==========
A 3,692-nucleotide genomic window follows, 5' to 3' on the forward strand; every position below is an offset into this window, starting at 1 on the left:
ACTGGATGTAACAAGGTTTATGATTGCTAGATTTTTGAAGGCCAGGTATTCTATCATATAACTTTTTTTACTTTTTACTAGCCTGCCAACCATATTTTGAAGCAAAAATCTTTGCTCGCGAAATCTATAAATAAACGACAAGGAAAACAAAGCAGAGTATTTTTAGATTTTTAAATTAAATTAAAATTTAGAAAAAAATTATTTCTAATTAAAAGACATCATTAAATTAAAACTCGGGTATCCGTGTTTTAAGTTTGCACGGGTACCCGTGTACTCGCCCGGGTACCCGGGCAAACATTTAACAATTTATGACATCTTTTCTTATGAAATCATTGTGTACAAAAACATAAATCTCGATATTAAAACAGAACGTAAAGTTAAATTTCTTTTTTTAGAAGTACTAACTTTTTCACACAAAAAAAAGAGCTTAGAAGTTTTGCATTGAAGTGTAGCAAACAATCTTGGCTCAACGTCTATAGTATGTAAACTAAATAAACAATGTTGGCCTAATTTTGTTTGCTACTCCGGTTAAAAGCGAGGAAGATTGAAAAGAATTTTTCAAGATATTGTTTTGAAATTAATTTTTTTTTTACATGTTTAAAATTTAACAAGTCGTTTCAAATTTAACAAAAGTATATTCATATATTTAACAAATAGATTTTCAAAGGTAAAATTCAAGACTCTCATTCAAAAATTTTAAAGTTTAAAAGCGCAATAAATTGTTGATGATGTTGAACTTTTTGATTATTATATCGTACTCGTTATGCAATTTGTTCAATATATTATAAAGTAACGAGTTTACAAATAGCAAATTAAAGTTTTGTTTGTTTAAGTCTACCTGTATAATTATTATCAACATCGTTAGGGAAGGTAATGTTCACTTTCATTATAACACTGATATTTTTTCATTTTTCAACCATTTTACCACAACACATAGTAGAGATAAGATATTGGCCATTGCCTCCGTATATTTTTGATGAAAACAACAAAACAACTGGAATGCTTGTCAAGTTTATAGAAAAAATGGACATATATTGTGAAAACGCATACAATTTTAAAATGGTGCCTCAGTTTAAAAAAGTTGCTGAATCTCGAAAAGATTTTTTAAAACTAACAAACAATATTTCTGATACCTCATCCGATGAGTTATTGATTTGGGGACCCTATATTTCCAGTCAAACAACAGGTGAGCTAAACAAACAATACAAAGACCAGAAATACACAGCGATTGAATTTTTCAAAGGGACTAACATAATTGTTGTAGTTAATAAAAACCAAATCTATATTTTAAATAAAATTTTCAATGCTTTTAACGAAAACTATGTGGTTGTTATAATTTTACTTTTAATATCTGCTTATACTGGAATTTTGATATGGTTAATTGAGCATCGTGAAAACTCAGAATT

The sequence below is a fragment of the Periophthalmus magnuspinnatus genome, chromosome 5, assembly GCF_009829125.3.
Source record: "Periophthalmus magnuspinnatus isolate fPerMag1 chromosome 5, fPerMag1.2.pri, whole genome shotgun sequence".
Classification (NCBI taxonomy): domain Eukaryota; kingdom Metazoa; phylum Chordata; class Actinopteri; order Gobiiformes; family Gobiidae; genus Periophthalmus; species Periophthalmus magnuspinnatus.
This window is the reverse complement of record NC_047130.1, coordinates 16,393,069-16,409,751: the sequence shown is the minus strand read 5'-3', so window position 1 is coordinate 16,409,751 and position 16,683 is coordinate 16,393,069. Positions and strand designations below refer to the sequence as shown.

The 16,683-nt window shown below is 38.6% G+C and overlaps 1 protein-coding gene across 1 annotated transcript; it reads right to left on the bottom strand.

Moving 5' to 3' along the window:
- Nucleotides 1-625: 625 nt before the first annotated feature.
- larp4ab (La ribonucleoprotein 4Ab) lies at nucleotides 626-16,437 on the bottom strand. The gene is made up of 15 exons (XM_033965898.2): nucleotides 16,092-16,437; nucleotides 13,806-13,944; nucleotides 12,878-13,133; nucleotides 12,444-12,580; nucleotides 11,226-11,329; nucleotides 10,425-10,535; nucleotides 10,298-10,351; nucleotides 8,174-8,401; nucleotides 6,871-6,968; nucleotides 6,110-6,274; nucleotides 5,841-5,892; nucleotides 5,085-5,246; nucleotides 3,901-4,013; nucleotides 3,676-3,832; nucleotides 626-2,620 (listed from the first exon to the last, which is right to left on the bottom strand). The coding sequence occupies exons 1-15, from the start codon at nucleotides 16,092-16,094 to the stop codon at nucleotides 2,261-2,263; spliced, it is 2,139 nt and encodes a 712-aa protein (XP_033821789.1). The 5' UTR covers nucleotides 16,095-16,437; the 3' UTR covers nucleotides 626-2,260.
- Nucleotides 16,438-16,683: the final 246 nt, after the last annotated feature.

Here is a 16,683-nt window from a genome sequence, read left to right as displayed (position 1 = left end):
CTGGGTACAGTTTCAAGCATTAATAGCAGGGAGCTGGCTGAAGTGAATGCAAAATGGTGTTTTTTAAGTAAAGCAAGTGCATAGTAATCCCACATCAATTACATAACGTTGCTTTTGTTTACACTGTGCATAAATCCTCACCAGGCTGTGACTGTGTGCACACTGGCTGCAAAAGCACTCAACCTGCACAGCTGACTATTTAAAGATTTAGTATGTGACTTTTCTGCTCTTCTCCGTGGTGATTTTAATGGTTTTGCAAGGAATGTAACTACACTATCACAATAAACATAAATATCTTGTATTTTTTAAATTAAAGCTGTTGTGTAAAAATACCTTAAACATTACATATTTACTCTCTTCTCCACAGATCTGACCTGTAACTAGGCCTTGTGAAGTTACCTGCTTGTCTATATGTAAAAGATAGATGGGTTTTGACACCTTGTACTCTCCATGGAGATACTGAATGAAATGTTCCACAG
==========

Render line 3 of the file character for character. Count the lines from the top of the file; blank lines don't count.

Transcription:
The sequence below is a fragment of the Periophthalmus magnuspinnatus genome, chromosome 5, assembly GCF_009829125.3.